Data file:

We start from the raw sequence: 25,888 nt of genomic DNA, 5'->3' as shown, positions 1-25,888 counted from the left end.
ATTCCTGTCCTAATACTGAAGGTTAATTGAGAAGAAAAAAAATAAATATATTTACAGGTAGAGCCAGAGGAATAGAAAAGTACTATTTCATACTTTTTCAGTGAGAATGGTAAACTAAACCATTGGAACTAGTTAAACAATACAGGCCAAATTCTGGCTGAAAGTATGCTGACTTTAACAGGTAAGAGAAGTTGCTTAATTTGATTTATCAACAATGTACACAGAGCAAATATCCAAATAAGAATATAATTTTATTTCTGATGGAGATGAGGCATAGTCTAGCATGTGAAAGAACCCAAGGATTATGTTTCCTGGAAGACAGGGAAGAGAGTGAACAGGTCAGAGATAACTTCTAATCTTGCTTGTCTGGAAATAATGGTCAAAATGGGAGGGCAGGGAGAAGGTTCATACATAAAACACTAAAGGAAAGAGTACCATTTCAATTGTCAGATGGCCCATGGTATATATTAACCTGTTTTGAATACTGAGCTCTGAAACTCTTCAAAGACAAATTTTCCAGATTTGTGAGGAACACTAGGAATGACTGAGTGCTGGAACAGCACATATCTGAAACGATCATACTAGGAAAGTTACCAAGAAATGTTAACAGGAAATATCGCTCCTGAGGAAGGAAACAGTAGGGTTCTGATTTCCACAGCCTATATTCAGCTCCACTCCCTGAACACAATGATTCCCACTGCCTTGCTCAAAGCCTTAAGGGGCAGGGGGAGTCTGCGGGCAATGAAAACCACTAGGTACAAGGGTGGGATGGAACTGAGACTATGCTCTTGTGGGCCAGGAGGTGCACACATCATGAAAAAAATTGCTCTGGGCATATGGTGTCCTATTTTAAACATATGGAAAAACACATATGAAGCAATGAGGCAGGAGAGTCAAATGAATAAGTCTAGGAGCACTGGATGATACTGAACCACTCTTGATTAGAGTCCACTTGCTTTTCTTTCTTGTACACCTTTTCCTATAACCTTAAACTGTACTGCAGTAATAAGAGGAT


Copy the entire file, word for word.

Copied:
We start from the raw sequence: 25,888 nt of genomic DNA, 5'->3' as shown, positions 1-25,888 counted from the left end.
ATTCCTGTCCTAATACTGAAGGTTAATTGAGAAGAAAAAAAATAAATATATTTACAGGTAGAGCCAGAGGAATAGAAAAGTACTATTTCATACTTTTTCAGTGAGAATGGTAAACTAAACCATTGGAACTAGTTAAACAATACAGGCCAAATTCTGGCTGAAAGTATGCTGACTTTAACAGGTAAGAGAAGTTGCTTAATTTGATTTATCAACAATGTACACAGAGCAAATATCCAAATAAGAATATAATTTTATTTCTGATGGAGATGAGGCATAGTCTAGCATGTGAAAGAACCCAAGGATTATGTTTCCTGGAAGACAGGGAAGAGAGTGAACAGGTCAGAGATAACTTCTAATCTTGCTTGTCTGGAAATAATGGTCAAAATGGGAGGGCAGGGAGAAGGTTCATACATAAAACACTAAAGGAAAGAGTACCATTTCAATTGTCAGATGGCCCATGGTATATATTAACCTGTTTTGAATACTGAGCTCTGAAACTCTTCAAAGACAAATTTTCCAGATTTGTGAGGAACACTAGGAATGACTGAGTGCTGGAACAGCACATATCTGAAACGATCATACTAGGAAAGTTACCAAGAAATGTTAACAGGAAATATCGCTCCTGAGGAAGGAAACAGTAGGGTTCTGATTTCCACAGCCTATATTCAGCTCCACTCCCTGAACACAATGATTCCCACTGCCTTGCTCAAAGCCTTAAGGGGCAGGGGGAGTCTGCGGGCAATGAAAACCACTAGGTACAAGGGTGGGATGGAACTGAGACTATGCTCTTGTGGGCCAGGAGGTGCACACATCATGAAAAAAATTGCTCTGGGCATATGGTGTCCTATTTTAAACATATGGAAAAACACATATGAAGCAATGAGGCAGGAGAGTCAAATGAATAAGTCTAGGAGCACTGGATGATACTGAACCACTCTTGATTAGAGTCCACTTGCTTTTCTTTCTTGTACACCTTTTCCTATAACCTTAAACTGTACTGCAGTAATAAGAGGAT